Configuring Google Analytics for a Sitecore Website

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Hello Sitecore Family,

A few weeks back, I had a nice small task to work on, the title of the above post – Configuring Google Analytics for a Sitecore Website. Lets see how easy it can be to configure. Yes, you are right,  the first question that would come to the mind of any Sitecorian, is why Google Analytics and not Sitecore DMS. That proves you are a Sitecorian — but again sometimes, the requirement is such – such as in my case, where the client was using Google Analytics for a number of other sites of his.

So he also wanted the Analytics of the current site to be there in Google Analytics – So be it!

 

How does Google do to show us the Analytics data?

Basically, we need to copy a Javascript from Google into all our pages along with the Tracking Code generated by Google for us, so that whenever the page loads on the client side, it send its related data back to Google and finally we can see and analyze it.

 

Configuring Google Analytics, is as simple for Sitecore as for any other Site – so lets divide it into two steps to understand it better:

  • Basics of Google Analytics:

For a beginner who wants to know how to configure Google Analytics, the steps are as given in this link – https://support.google.com/analytics/answer/1008080?hl=en

There are two ways in which Google does it and we can choose any one of them.

Google’s Classic Analytics code (ga.js)

<script type="text/javascript">

  var _gaq = _gaq || [];
  _gaq.push(['_setAccount', 'UA-XXXXX-X']);
  _gaq.push(['_trackPageview']);

  (function() {
    var ga = document.createElement('script'); ga.type = 'text/javascript'; ga.async = true;
    ga.src = ('https:' == document.location.protocol ? 'https://ssl' : 'http://www') + '.google-analytics.com/ga.js';
    var s = document.getElementsByTagName('script')[0]; s.parentNode.insertBefore(ga, s);
  })();

</script>

Google’s Universal Analytics code (analytics.js)

<!-- Google Analytics -->
<script>
(function(i,s,o,g,r,a,m){i['GoogleAnalyticsObject']=r;i[r]=i[r]||function(){
(i[r].q=i[r].q||[]).push(arguments)},i[r].l=1*new Date();a=s.createElement(o),
m=s.getElementsByTagName(o)[0];a.async=1;a.src=g;m.parentNode.insertBefore(a,m)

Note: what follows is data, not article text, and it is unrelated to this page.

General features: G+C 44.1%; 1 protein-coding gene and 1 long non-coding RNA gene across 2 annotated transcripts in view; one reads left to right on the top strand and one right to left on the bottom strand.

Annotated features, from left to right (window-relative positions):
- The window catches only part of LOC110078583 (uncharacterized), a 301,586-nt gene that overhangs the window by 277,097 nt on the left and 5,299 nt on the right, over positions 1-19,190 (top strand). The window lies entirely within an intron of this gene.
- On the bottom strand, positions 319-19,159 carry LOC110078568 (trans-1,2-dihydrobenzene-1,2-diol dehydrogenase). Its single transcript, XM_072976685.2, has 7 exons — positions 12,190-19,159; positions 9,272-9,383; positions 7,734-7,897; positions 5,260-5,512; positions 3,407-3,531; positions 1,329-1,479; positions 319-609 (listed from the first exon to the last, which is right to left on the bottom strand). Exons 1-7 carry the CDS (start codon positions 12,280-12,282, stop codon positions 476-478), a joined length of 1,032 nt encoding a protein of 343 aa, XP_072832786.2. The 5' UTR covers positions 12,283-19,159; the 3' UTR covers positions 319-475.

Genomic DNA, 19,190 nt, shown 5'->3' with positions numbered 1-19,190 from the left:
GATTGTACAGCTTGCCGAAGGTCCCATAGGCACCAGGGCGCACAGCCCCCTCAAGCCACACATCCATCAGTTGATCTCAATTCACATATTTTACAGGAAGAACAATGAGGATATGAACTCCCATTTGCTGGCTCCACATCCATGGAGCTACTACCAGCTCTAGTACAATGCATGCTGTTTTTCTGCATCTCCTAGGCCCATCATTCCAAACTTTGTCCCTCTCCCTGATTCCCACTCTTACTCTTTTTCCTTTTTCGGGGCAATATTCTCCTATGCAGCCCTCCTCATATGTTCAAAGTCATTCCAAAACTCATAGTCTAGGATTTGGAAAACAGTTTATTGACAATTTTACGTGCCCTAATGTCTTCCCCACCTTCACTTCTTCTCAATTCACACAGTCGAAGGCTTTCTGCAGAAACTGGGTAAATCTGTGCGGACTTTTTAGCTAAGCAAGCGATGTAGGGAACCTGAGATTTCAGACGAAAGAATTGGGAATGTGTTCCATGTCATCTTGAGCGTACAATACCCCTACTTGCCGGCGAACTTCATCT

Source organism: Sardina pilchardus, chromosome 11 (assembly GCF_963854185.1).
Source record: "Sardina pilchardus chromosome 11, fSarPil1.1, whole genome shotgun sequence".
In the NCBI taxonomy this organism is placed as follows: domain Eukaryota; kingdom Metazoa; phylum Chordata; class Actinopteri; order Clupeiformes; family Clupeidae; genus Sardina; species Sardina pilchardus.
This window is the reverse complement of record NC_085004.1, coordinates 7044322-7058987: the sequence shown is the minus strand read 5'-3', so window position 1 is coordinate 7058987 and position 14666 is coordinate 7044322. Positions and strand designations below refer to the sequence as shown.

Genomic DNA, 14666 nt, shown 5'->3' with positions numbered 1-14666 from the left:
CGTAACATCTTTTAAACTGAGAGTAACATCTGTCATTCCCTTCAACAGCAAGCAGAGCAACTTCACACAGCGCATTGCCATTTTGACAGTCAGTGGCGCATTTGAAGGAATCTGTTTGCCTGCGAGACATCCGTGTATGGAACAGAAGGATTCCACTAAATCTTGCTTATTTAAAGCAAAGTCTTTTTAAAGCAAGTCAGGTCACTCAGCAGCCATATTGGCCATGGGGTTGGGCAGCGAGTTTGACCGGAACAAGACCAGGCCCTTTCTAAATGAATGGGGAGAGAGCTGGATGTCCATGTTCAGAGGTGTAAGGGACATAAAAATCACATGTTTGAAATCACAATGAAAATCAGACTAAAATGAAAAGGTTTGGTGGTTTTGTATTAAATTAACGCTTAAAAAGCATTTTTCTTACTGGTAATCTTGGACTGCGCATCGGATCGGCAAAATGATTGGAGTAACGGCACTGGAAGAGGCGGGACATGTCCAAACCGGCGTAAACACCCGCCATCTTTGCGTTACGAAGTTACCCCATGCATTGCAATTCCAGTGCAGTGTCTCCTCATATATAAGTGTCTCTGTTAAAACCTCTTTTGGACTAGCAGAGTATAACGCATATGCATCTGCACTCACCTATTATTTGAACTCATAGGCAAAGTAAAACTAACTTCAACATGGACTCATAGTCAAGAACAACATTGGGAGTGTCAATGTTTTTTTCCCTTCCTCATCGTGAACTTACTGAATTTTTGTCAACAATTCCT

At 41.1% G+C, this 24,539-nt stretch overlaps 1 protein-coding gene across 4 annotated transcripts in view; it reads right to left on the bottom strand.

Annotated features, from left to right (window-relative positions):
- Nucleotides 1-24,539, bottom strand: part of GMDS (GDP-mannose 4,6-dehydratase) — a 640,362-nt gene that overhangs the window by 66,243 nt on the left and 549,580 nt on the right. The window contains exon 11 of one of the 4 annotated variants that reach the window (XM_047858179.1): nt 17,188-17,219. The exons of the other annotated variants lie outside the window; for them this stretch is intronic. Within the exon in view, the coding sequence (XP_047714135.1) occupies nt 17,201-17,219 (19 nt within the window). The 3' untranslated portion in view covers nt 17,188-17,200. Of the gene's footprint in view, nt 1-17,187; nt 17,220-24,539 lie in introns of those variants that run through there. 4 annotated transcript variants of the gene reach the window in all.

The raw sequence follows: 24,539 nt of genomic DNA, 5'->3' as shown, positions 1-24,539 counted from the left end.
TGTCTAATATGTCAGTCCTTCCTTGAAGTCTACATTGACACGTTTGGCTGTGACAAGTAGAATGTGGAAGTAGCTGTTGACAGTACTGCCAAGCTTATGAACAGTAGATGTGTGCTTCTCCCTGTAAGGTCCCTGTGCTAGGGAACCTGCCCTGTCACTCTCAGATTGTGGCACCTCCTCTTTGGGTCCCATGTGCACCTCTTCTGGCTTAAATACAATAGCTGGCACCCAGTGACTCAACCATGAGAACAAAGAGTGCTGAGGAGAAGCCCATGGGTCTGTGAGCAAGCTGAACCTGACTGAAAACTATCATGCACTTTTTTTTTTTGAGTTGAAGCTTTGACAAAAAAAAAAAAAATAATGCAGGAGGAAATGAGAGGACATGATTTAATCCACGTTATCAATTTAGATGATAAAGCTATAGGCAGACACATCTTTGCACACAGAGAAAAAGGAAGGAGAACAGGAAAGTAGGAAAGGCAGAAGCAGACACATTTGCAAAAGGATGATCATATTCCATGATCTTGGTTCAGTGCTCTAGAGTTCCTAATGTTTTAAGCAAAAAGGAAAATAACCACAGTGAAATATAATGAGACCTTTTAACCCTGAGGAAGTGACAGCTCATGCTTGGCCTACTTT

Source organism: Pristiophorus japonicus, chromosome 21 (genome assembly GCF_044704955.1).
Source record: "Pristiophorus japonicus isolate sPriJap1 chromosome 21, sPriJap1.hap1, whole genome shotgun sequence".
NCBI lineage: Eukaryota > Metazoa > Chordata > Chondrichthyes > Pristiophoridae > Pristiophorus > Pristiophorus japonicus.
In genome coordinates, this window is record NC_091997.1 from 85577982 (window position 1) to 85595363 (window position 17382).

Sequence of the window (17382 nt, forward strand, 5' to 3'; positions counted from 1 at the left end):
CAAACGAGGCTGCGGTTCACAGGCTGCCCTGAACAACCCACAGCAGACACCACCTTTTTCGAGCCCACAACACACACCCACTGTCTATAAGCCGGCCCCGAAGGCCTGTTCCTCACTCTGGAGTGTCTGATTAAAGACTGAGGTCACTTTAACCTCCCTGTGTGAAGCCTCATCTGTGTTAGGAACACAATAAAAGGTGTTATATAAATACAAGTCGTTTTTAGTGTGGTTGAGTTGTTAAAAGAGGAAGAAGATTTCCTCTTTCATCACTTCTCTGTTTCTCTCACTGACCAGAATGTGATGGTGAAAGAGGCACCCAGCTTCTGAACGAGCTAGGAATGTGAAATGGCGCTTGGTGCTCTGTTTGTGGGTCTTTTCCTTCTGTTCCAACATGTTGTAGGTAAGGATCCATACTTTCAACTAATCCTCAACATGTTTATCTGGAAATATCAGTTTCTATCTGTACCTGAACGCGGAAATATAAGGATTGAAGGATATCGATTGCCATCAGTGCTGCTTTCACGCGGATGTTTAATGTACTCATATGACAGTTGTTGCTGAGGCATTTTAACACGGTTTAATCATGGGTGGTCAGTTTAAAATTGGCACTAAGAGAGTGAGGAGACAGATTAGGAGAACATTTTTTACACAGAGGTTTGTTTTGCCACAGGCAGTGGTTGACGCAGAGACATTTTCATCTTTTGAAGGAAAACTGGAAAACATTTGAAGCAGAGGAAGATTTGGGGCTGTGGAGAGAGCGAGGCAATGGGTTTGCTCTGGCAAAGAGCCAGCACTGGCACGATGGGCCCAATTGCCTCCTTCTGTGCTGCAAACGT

})(window,document,'script','//www.google-analytics.com/analytics.js','ga');

ga('create', 'UA-XXXX-Y', 'auto');
ga('send', 'pageview');

</script>
<!-- End Google Analytics -->

As of now, if you are adding Google Analytics to a website, Google recommends to add the Universal Analytics code.

Add-Universal-Analytics

  •  Basics of Configuring Google Analytics in Sitecore:

Basic/Beginner Steps:

  1. Create a Sublayout in our Sitecore Solution.
  2. Copy one of the above given code (preferably Universal analytics) to the Sublayout.
  3. Statically bind the Sublayout to all (one or more) main layouts of the Sitecore Site.(http://varunvns.wordpress.com/2014/07/03/sitecore-beginner-static-and-dynamic-binding/)
  4. Replace the UA-XXXX-Y with the Google Analytics code for the client website. The client might have given you a code starting with UA. If in case he hasn’t ask him for it. (how to get the Google Analytics code:  https://support.google.com/analytics/answer/1008080)
  5. Let’s Open our page/s in browser and check in Realtime Tab on the left side to see the data that appears.

This is in normal case that any developer would do.

Now lets consider a case, that we have a multi-site Sitecore Solution. As per the best practices of Programming, we would definitely want to reuse the code.

Advanced Steps:

  1. Make in a section of Global Sublayouts (which would be shared for all the sites in the solution), let’s create a Sublayout for Google Analytics.
  2. Copy the Universal Analytics code to the Sublayout, with just one change – adding a Property to fetch the Google Analytics code on runtime – as below screenshot:Add-Universal-Analytics-dynamic-code
  3. Statically bind the Sublayout to all (one or more) main layouts of the Sitecore Site.(http://varunvns.wordpress.com/2014/07/03/sitecore-beginner-static-and-dynamic-binding/)
  4. In the Template of HomePage of the website or in a Global Settings Section template of a site (whichever we feel we are comfortable with, as per the Site structure – nothing is good or bad, right or wrong, Sitecore is so good in architecture, that we can configure as per our requirement and that thing becomes right!) create a field to store the Google Analytics code of a website.Google-Analytics-Code-Template-Structure